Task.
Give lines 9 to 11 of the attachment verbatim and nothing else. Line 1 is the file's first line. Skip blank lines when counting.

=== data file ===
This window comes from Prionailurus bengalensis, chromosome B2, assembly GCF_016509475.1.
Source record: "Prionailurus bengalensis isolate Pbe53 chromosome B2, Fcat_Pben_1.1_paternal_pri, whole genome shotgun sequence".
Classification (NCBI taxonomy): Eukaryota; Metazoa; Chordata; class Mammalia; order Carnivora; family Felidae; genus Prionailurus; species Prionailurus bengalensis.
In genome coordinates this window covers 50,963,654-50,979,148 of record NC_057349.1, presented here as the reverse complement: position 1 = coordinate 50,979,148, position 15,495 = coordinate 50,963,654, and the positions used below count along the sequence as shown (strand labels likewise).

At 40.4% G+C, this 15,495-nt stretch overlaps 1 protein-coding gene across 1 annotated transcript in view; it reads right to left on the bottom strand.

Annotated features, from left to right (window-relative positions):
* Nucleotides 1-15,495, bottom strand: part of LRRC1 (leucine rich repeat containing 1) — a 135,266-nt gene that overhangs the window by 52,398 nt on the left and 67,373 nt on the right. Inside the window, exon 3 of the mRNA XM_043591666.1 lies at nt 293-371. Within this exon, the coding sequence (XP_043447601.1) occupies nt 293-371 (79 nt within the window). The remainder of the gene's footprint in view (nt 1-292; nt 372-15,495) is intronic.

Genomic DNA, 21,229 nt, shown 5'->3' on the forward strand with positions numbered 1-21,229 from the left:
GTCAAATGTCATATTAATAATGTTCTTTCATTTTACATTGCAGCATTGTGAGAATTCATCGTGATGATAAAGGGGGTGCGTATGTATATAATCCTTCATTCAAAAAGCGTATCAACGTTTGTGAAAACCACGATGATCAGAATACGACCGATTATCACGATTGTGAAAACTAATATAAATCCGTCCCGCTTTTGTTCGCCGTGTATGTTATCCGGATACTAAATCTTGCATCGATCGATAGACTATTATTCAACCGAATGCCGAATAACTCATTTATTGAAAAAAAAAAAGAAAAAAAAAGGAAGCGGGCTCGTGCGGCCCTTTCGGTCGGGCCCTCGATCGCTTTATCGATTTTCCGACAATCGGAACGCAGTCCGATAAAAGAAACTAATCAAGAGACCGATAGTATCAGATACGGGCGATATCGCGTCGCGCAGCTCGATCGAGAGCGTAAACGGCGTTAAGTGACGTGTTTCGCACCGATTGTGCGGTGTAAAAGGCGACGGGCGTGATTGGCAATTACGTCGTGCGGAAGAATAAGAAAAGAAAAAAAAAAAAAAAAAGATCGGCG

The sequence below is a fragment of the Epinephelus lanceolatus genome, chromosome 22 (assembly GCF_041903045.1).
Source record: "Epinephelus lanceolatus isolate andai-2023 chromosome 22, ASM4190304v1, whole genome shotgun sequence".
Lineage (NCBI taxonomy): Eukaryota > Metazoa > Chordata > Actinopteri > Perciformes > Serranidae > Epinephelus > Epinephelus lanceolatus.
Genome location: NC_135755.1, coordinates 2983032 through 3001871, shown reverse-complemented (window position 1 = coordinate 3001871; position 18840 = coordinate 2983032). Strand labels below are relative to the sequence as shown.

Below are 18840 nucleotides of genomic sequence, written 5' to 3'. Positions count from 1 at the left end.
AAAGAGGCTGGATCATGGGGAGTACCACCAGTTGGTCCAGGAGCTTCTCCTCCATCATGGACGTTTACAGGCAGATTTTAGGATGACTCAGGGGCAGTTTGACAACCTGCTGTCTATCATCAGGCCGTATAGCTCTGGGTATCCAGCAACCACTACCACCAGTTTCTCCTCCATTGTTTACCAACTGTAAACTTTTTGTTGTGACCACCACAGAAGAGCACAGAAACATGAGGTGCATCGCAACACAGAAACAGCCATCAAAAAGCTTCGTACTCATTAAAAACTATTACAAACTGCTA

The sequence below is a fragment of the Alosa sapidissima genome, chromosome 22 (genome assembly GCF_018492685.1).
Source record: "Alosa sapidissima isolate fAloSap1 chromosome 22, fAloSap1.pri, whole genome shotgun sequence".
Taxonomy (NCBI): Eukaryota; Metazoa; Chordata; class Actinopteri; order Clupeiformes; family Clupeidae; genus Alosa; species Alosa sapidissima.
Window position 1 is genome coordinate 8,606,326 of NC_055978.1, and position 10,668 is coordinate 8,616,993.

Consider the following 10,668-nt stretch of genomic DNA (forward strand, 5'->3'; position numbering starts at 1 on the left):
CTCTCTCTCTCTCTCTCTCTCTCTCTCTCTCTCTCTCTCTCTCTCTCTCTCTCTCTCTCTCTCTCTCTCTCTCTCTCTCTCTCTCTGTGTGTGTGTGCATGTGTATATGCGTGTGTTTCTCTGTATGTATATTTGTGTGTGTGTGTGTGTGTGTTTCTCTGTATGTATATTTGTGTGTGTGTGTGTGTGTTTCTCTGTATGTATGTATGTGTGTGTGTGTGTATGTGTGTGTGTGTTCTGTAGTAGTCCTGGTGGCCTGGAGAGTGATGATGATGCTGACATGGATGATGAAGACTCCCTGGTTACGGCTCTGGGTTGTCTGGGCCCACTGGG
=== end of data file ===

GTCAAATGTCATATTAATAATGTTCTTTCATTTTACATTGCAGCATTGTGAGAATTCATCGTGATGATAAAGGGGGTGCGTATGTATATAATCCTTCATTCAAAAAGCGTATCAACGTTTGTGAAAACCACGATGATCAGAATACGACCGATTATCACGATTGTGAAAACTAATATAAATCCGTCCCGCTTTTGTTCGCCGTGTATGTTATCCGGATACTAAATCTTGCATCGATCGATAGACTATTATTCAACCGAATGCCGAATAACTCATTTATTGAAAAAAAAAAAGAAAAAAAAAGGAAGCGGGCTCGTGCGGCCCTTTCGGTCGGGCCCTCGATCGCTTTATCGATTTTCCGACAATCGGAACGCAGTCCGATAAAAGAAACTAATCAAGAGACCGATAGTATCAGATACGGGCGATATCGCGTCGCGCAGCTCGATCGAGAGCGTAAACGGCGTTAAGTGACGTGTTTCGCACCGATTGTGCGGTGTAAAAGGCGACGGGCGTGATTGGCAATTACGTCGTGCGGAAGAATAAGAAAAGAAAAAAAAAAAAAAAAAGATCGGCG

The sequence below is a fragment of the Epinephelus lanceolatus genome, chromosome 22 (assembly GCF_041903045.1).
Source record: "Epinephelus lanceolatus isolate andai-2023 chromosome 22, ASM4190304v1, whole genome shotgun sequence".